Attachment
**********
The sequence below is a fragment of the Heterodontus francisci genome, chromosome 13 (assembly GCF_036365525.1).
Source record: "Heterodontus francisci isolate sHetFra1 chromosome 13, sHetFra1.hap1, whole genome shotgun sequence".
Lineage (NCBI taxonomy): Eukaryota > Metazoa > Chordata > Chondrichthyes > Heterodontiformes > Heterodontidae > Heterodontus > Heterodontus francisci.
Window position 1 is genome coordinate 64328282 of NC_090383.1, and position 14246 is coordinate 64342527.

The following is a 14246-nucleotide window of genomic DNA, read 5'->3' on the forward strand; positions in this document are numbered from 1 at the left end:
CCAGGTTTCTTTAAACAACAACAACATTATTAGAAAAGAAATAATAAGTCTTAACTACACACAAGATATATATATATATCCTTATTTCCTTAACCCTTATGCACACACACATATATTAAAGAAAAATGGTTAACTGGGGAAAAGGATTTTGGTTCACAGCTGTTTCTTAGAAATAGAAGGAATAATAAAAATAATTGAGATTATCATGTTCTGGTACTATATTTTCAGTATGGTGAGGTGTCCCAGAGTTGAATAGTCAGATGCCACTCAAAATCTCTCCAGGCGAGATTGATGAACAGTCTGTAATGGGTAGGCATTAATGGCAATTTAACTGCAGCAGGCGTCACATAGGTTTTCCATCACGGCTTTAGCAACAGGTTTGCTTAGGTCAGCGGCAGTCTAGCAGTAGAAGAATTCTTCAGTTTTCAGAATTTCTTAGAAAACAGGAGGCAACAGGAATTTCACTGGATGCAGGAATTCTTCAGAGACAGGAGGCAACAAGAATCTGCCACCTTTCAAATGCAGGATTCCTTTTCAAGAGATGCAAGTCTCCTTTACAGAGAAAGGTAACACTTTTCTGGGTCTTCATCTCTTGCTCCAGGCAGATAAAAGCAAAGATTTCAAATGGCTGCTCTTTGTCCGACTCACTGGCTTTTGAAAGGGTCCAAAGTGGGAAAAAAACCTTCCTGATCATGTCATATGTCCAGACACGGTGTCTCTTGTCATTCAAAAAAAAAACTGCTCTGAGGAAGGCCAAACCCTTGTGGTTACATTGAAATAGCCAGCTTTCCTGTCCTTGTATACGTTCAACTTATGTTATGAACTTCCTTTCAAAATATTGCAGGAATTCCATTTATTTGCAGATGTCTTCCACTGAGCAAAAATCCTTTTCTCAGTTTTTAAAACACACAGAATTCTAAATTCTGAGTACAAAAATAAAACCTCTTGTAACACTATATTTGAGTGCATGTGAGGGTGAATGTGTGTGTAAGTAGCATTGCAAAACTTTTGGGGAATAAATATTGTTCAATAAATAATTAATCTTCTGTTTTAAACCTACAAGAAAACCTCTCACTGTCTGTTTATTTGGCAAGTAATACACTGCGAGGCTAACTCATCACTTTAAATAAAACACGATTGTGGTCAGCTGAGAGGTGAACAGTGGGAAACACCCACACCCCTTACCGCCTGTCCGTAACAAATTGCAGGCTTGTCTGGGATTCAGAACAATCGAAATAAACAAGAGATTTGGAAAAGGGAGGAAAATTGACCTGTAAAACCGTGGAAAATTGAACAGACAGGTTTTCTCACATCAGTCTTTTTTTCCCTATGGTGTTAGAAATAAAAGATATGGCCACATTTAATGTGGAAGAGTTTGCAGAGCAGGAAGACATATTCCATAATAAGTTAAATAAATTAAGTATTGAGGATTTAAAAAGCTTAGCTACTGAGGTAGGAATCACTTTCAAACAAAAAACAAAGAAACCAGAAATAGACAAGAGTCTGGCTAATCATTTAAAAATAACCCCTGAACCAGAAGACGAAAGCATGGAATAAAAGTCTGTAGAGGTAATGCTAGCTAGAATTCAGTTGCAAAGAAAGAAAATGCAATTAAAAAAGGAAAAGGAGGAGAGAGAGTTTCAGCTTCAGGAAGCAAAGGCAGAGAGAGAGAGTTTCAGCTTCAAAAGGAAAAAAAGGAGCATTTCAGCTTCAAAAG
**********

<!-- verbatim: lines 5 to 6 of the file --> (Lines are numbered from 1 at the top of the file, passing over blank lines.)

The following is a 14246-nucleotide window of genomic DNA, read 5'->3' on the forward strand; positions in this document are numbered from 1 at the left end:
CCAGGTTTCTTTAAACAACAACAACATTATTAGAAAAGAAATAATAAGTCTTAACTACACACAAGATATATATATATATCCTTATTTCCTTAACCCTTATGCACACACACATATATTAAAGAAAAATGGTTAACTGGGGAAAAGGATTTTGGTTCACAGCTGTTTCTTAGAAATAGAAGGAATAATAAAAATAATTGAGATTATCATGTTCTGGTACTATATTTTCAGTATGGTGAGGTGTCCCAGAGTTGAATAGTCAGATGCCACTCAAAATCTCTCCAGGCGAGATTGATGAACAGTCTGTAATGGGTAGGCATTAATGGCAATTTAACTGCAGCAGGCGTCACATAGGTTTTCCATCACGGCTTTAGCAACAGGTTTGCTTAGGTCAGCGGCAGTCTAGCAGTAGAAGAATTCTTCAGTTTTCAGAATTTCTTAGAAAACAGGAGGCAACAGGAATTTCACTGGATGCAGGAATTCTTCAGAGACAGGAGGCAACAAGAATCTGCCACCTTTCAAATGCAGGATTCCTTTTCAAGAGATGCAAGTCTCCTTTACAGAGAAAGGTAACACTTTTCTGGGTCTTCATCTCTTGCTCCAGGCAGATAAAAGCAAAGATTTCAAATGGCTGCTCTTTGTCCGACTCACTGGCTTTTGAAAGGGTCCAAAGTGGGAAAAAAACCTTCCTGATCATGTCATATGTCCAGACACGGTGTCTCTTGTCATTCAAAAAAAAAACTGCTCTGAGGAAGGCCAAACCCTTGTGGTTACATTGAAATAGCCAGCTTTCCTGTCCTTGTATACGTTCAACTTATGTTATGAACTTCCTTTCAAAATATTGCAGGAATTCCATTTATTTGCAGATGTCTTCCACTGAGCAAAAATCCTTTTCTCAGTTTTTAAAACACACAGAATTCTAAATTCTGAGTACAAAAATAAAACCTCTTGTAACACTATATTTGAGTGCATGTGAGGGTGAATGTGTGTGTAAGTAGCATTGCAAAACTTTTGGGGAATAAATATTGTTCAATAAATAATTAATCTTCTGTTTTAAACCTACAAGAAAACCTCTCACTGTCTGTTTATTTGGCAAGTAATACACTGCGAGGCTAACTCATCACTTTAAATAAAACACGATTGTGGTCAGCTGAGAGGTGAACAGTGGGAAACACCCACACCCCTTACCGCCTGTCCGTAACAAATTGCAGGCTTGTCTGGGATTCAGAACAATCGAAATAAACAAGAGATTTGGAAAAGGGAGGAAAATTGACCTGTAAAACCGTGGAAAATTGAACAGACAGGTTTTCTCACATCAGTCTTTTTTTCCCTATGGTGTTAGAAATAAAAGATATGGCCACATTTAATGTGGAAGAGTTTGCAGAGCAGGAAGACATATTCCATAATAAGTTAAATAAATTAAGTATTGAGGATTTAAAAAGCTTAGCTACTGAGGTAGGAATCACTTTCAAACAAAAAACAAAGAAACCAGAAATAGACAAGAGTCTGGCTAATCATTTAAAAATAACCCCTGAACCAGAAGACGAAAGCATGGAATAAAAGTCTGTAGAGGTAATGCTAGCTAGAATTCAGTTGCAAAGAAAGAAAATGCAATTAAAAAAGGAAAAGGAGGAGAGAGAGTTTCAGCTTCAGGAAGCAAAGGCAGAGAGAGAGAGTTTCAGCTTCAAAAGGAAAAAAAGGAGCATTTCAGCTTCAAAAG